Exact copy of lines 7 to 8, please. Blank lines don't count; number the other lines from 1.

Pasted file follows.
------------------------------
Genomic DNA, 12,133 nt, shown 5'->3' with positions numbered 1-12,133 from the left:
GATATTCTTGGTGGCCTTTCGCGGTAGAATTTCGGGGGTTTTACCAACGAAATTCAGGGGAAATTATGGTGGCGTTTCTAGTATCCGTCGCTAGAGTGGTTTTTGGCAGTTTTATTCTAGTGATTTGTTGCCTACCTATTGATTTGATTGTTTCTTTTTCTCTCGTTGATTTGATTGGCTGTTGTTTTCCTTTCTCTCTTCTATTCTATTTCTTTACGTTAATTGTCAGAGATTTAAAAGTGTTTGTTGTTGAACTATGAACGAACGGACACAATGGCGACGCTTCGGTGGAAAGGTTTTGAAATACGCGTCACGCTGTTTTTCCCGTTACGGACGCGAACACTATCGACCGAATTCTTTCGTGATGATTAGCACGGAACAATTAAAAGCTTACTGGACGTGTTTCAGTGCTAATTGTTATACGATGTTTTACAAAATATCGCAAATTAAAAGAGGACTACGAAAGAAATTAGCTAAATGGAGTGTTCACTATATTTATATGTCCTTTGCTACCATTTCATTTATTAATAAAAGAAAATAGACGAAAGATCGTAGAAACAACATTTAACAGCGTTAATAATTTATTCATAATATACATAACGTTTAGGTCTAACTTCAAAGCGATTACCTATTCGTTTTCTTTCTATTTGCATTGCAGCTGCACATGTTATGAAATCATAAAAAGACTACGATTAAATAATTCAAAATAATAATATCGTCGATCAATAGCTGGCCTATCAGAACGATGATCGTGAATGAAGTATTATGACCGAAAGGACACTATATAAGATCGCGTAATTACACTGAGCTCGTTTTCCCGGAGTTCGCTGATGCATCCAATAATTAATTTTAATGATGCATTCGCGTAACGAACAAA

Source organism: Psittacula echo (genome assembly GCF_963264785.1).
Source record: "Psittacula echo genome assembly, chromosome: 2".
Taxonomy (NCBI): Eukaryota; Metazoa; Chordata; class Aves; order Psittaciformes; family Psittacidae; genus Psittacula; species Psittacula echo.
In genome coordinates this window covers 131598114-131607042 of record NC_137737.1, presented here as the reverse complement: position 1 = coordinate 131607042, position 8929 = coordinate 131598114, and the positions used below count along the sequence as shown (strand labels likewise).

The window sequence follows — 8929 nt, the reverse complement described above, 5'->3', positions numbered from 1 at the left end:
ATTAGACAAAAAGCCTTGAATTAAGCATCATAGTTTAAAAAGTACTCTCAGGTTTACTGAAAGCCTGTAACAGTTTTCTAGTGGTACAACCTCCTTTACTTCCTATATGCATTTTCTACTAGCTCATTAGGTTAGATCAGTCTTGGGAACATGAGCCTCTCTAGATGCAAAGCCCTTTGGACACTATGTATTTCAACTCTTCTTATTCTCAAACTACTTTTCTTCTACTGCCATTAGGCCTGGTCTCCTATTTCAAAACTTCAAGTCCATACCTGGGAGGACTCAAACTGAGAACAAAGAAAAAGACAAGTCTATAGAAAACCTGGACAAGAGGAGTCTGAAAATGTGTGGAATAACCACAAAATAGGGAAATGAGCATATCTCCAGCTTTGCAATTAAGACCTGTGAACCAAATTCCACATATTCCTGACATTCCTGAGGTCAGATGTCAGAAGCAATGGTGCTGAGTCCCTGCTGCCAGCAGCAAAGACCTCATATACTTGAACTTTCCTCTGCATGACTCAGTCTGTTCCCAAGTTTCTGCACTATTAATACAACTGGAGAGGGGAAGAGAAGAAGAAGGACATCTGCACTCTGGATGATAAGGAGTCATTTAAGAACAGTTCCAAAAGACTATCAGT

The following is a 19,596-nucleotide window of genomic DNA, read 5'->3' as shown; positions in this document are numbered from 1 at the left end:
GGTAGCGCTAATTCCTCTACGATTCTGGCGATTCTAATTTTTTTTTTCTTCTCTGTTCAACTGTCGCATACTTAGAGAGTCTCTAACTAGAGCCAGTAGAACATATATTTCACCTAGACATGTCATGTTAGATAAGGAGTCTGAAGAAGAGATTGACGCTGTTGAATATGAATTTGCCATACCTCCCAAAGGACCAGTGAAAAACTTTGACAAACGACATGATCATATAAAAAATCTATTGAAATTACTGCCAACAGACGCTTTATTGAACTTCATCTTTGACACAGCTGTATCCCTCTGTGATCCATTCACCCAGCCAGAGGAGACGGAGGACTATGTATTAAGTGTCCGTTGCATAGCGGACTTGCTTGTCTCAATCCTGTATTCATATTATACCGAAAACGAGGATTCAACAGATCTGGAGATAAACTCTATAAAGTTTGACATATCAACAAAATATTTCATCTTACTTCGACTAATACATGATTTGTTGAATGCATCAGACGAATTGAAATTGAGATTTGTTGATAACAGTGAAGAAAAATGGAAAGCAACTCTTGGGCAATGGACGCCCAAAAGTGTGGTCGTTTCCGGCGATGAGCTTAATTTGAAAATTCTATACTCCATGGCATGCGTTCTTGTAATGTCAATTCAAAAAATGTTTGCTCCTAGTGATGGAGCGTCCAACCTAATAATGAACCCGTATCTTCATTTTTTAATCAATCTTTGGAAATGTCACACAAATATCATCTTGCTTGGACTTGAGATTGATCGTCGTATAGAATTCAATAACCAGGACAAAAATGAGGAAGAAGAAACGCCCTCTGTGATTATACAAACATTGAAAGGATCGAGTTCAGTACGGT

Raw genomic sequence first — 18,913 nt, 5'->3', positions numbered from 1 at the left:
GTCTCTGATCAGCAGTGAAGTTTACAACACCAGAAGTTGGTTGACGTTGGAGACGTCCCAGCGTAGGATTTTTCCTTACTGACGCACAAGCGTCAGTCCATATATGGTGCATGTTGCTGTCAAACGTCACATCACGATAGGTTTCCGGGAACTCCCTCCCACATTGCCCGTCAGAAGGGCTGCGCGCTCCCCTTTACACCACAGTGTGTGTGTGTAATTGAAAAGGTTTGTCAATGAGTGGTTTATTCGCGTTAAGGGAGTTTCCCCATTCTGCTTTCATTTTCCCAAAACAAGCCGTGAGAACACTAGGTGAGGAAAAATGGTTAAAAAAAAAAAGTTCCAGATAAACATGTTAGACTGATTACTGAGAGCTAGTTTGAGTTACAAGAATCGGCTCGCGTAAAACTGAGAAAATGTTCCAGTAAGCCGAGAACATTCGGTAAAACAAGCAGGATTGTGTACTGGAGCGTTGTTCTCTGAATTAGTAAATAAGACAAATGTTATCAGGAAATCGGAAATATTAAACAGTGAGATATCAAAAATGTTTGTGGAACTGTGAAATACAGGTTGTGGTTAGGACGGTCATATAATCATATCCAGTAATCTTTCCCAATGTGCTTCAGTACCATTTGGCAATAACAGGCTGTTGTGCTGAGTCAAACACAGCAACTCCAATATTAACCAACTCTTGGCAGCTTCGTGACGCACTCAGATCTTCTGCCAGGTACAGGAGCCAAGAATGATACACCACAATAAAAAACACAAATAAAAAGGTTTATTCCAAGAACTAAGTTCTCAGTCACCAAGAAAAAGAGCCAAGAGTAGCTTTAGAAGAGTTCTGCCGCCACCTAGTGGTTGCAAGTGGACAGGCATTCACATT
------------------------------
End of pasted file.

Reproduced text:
The window sequence follows — 8929 nt, the reverse complement described above, 5'->3', positions numbered from 1 at the left end:
ATTAGACAAAAAGCCTTGAATTAAGCATCATAGTTTAAAAAGTACTCTCAGGTTTACTGAAAGCCTGTAACAGTTTTCTAGTGGTACAACCTCCTTTACTTCCTATATGCATTTTCTACTAGCTCATTAGGTTAGATCAGTCTTGGGAACATGAGCCTCTCTAGATGCAAAGCCCTTTGGACACTATGTATTTCAACTCTTCTTATTCTCAAACTACTTTTCTTCTACTGCCATTAGGCCTGGTCTCCTATTTCAAAACTTCAAGTCCATACCTGGGAGGACTCAAACTGAGAACAAAGAAAAAGACAAGTCTATAGAAAACCTGGACAAGAGGAGTCTGAAAATGTGTGGAATAACCACAAAATAGGGAAATGAGCATATCTCCAGCTTTGCAATTAAGACCTGTGAACCAAATTCCACATATTCCTGACATTCCTGAGGTCAGATGTCAGAAGCAATGGTGCTGAGTCCCTGCTGCCAGCAGCAAAGACCTCATATACTTGAACTTTCCTCTGCATGACTCAGTCTGTTCCCAAGTTTCTGCACTATTAATACAACTGGAGAGGGGAAGAGAAGAAGAAGGACATCTGCACTCTGGATGATAAGGAGTCATTTAAGAACAGTTCCAAAAGACTATCAGT